The compressed air fed into the given chamber 10, 12 during conveyance through the filter element 50 not only forces the powder coating material 4 present in the chamber 10, 12 into the delivery line 28, but also cleans the cylindrical inside surface of the filter element 50 of adhering powder coating material 4, which had previously been drawn onto this surface by the previously applied negative pressure. It was found, however, that the pressure surge produced inside the chamber 10, 12 by the admission of compressed air into the chamber 10, 12 is not always sufficient to also clean the remaining inner surfaces of the chamber 10, 12 of powder particles, since the powder particles can adhere relatively strongly to the surfaces of the chamber 10, 12 due to a triboelectric charge.
To be sure, to clean a conveying chamber, for example, chamber 10, it is basically possible, by suitable switching of the multiple-way control valves 44, 46 of the pneumatic cylinders 32, to open both the inlet 14 and the outlet 18 of this chamber 10 (and to close the inlet 16 and the outlet 20 of the other chamber 12), and then to blow out this chamber 10, together with the delivery line 26 and the feed line 24 from the reservoir 6 or from the spray gun 8.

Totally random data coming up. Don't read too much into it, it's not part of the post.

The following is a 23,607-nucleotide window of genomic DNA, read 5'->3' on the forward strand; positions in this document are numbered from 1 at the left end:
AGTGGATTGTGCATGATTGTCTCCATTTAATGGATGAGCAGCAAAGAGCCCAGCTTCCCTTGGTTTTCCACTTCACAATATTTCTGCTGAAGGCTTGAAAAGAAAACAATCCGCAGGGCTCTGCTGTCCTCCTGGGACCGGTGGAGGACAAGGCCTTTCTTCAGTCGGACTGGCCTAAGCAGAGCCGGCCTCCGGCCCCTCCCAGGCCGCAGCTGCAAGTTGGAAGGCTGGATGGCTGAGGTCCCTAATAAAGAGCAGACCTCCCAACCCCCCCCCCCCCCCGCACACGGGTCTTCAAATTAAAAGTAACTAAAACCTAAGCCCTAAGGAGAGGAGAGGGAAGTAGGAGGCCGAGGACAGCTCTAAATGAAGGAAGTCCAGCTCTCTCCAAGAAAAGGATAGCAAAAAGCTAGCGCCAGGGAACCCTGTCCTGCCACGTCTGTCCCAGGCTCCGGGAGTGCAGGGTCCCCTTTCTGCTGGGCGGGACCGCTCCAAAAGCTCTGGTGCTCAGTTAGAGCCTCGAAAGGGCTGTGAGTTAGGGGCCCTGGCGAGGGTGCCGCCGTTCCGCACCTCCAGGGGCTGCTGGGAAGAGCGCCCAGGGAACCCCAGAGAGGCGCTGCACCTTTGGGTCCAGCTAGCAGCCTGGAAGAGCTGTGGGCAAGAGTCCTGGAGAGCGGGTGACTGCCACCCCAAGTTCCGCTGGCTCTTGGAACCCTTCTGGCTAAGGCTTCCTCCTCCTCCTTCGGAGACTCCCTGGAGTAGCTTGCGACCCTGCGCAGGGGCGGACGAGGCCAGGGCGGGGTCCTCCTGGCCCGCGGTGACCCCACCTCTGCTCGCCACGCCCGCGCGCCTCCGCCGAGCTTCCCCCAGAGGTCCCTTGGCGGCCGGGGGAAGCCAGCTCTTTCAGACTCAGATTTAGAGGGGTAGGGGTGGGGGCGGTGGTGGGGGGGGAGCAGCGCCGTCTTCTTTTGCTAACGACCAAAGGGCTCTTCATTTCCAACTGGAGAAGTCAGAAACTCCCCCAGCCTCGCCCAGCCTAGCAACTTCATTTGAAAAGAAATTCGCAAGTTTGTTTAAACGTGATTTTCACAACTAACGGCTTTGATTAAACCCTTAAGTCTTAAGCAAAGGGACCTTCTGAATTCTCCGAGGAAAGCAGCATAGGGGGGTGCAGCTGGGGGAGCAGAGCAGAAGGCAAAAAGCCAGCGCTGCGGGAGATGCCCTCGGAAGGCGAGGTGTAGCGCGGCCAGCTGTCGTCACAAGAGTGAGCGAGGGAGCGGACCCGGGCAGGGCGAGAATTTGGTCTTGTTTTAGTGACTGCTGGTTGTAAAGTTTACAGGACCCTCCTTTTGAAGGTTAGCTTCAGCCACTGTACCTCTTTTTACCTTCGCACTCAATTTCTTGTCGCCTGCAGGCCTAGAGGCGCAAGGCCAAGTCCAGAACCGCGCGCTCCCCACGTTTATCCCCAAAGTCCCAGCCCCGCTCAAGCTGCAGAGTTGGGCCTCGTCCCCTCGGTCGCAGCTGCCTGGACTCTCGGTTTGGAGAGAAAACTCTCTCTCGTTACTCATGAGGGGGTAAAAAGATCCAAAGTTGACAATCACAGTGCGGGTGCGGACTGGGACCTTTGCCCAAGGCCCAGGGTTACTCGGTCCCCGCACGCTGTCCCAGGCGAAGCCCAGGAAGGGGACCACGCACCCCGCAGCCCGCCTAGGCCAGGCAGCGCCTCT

However, since this manner of cleaning the entire conveyance line is not always desired, the two chambers 10, 12 are each equipped with an additional cleaning valve 84 (FIGS. 2 and 9), through which compressed air can be blown into the interior of the chamber 10, 12 to clean the chamber. The cleaning valve 84, which opens radially into the chamber 10, 12 from the side between the filter element 50 and the inlet 14,16 (or the outlet 18, 20), consists essentially of a metallic pipe fitting 86 with an annular cross section, which is screwed airtight into an internally threaded bore of a pipe connection 88 projecting beyond the chamber wall 42 by means of an external thread on its thicker end facing away from the chamber 10, 12, and whose thinner end facing the chamber 10, 12 is closed at its end face and has several radial drill holes 90 in the wall 92 of its cylindrical surface (cf. FIG. 6). A diaphragm in the form of a hose coupling 94 made of an elastic rubber material is fastened on the thinner end of the pipe fitting 86. The diaphragm rests loosely against the peripheral surface of the pipe fitting 86 under tensile force and seals the drill holes 90, as shown at the bottom in FIGS. 2 and 9. During the admission of compressed air into the cleaning valve 84, the diaphragm 94 is lifted from the outer peripheral surface of the pipe fitting 86 by the compressed air, so that the compressed air can flow between the diaphragm 94 and this peripheral surface and into the chamber 10, as shown at the top of FIGS. 2 and 9. Upon completion of the admission of compressed air, the deformed diaphragm 94 moves back against the peripheral surface of the pipe fitting 86 due to its elastic restoring force and prevents powder coating material 4 from escaping through the cleaning valve 84 when compressed air is later admitted into the chamber 10, 12.